A broker must advise an insured of potential lapses in coverage

02. November 2012 0

No coverage for an insured whose property was vandalized while it was vacant due to a vacancy clause. However, the insured was successful in an action against his agent.

Newbigging v. M. Butler Insurance Brokers Ltd., [2012] O.J. No. 4270, September 13, 2012, Ontario Superior Court of Justice, T. Maddalena J.

The insured owned a residential property which he used as a boarding house for four occupants. The insured contacted the defendant insurance broker to arrange insurance coverage for the residence. While the residence was vacant, the insured’s property manager discovered water damage in the basement which resulted from vandalism to the property while it was vacant. The insured claimed the loss through his insurance policy and the claim was denied on the basis of a vacancy clause in the policy. The insured then made a claim against his broker for failure of the agent to properly explain the vacancy provision in the policy to the insured.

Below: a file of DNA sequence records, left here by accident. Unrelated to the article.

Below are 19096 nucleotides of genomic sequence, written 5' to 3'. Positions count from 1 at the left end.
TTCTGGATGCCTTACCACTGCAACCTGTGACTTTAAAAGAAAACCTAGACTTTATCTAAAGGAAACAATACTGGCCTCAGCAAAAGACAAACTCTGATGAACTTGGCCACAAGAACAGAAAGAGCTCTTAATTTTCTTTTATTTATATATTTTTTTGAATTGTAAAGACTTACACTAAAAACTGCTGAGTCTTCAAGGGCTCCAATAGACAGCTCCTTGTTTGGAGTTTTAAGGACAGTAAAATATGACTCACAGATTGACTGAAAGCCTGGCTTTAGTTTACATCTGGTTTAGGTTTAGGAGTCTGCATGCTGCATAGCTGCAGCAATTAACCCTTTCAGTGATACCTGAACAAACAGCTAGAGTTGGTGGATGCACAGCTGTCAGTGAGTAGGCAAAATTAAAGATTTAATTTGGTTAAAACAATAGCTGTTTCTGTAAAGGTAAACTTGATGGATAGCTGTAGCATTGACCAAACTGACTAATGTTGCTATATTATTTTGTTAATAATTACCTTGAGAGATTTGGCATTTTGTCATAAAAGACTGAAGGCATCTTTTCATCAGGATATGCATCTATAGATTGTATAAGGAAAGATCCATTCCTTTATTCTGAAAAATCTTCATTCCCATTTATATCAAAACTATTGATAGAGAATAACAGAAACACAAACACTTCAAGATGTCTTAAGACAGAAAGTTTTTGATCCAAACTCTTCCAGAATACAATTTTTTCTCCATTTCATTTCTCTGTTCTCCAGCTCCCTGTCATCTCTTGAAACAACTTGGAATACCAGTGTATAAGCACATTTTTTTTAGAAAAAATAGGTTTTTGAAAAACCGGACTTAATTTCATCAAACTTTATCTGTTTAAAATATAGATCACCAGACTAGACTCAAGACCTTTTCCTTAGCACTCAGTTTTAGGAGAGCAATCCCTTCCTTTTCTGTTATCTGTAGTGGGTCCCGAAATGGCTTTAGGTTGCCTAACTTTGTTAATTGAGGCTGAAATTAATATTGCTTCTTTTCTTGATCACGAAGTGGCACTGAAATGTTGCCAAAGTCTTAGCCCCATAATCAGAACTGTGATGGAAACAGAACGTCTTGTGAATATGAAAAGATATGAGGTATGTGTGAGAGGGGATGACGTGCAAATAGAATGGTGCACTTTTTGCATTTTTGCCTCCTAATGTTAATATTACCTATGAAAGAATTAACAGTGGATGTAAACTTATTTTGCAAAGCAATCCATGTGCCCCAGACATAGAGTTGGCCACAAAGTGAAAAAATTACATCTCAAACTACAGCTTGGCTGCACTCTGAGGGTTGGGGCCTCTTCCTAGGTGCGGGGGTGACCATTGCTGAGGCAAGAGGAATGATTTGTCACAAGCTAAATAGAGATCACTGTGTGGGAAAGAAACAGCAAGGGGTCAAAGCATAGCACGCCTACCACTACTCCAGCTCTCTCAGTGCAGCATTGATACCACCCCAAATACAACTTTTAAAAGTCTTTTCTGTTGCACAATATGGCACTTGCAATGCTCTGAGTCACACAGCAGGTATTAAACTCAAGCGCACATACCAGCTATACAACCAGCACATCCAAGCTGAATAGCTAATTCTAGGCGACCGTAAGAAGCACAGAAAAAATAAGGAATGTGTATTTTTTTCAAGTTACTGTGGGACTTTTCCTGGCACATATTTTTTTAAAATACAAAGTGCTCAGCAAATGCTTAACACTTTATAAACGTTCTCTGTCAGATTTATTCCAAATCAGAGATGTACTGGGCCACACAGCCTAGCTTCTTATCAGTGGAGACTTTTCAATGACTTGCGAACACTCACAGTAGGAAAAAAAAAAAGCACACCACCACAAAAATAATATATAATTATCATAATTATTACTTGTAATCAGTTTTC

At trial, the insured was awarded damages for the agent’s failure to provide the appropriate insurance coverage. The broker appealed and the appeal was dismissed on the basis that the trial judge correctly found in law that the agent had breached his obligation to the insured by failing to tell him that any time the premises were vacant, there would be no coverage under the policy.

This case was originally summarized by Cameron B. Elder and originally edited by David W. Pilley of Harper Grey LLP.

To stay current with the new case law and emerging legal issues in this area, subscribe here.